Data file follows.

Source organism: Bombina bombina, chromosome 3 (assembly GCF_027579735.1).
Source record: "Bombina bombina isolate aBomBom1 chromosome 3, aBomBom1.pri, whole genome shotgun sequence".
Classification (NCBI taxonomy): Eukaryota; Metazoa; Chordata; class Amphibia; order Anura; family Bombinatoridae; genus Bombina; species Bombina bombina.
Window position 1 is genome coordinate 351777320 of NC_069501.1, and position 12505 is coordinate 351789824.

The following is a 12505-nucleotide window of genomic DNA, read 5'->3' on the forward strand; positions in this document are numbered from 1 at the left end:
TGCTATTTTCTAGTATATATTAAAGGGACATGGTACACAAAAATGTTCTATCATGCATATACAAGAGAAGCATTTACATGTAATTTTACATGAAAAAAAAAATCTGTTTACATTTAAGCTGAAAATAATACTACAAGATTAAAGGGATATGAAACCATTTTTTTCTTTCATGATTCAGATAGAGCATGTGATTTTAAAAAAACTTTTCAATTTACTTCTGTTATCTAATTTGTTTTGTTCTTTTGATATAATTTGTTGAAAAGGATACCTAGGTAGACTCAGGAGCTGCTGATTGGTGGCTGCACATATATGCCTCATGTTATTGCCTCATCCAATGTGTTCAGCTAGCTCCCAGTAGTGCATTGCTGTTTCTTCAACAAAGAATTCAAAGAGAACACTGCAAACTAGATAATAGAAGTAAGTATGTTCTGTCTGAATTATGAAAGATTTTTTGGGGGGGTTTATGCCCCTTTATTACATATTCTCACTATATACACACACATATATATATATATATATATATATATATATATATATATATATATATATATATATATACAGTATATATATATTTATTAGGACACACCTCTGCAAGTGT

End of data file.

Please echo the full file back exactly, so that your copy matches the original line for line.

Source organism: Bombina bombina, chromosome 3 (assembly GCF_027579735.1).
Source record: "Bombina bombina isolate aBomBom1 chromosome 3, aBomBom1.pri, whole genome shotgun sequence".
Classification (NCBI taxonomy): Eukaryota; Metazoa; Chordata; class Amphibia; order Anura; family Bombinatoridae; genus Bombina; species Bombina bombina.
Window position 1 is genome coordinate 351777320 of NC_069501.1, and position 12505 is coordinate 351789824.

The following is a 12505-nucleotide window of genomic DNA, read 5'->3' on the forward strand; positions in this document are numbered from 1 at the left end:
TGCTATTTTCTAGTATATATTAAAGGGACATGGTACACAAAAATGTTCTATCATGCATATACAAGAGAAGCATTTACATGTAATTTTACATGAAAAAAAAAATCTGTTTACATTTAAGCTGAAAATAATACTACAAGATTAAAGGGATATGAAACCATTTTTTTCTTTCATGATTCAGATAGAGCATGTGATTTTAAAAAAACTTTTCAATTTACTTCTGTTATCTAATTTGTTTTGTTCTTTTGATATAATTTGTTGAAAAGGATACCTAGGTAGACTCAGGAGCTGCTGATTGGTGGCTGCACATATATGCCTCATGTTATTGCCTCATCCAATGTGTTCAGCTAGCTCCCAGTAGTGCATTGCTGTTTCTTCAACAAAGAATTCAAAGAGAACACTGCAAACTAGATAATAGAAGTAAGTATGTTCTGTCTGAATTATGAAAGATTTTTTGGGGGGGTTTATGCCCCTTTATTACATATTCTCACTATATACACACACATATATATATATATATATATATATATATATATATATATATATATATATATATATATACAGTATATATATATTTATTAGGACACACCTCTGCAAGTGT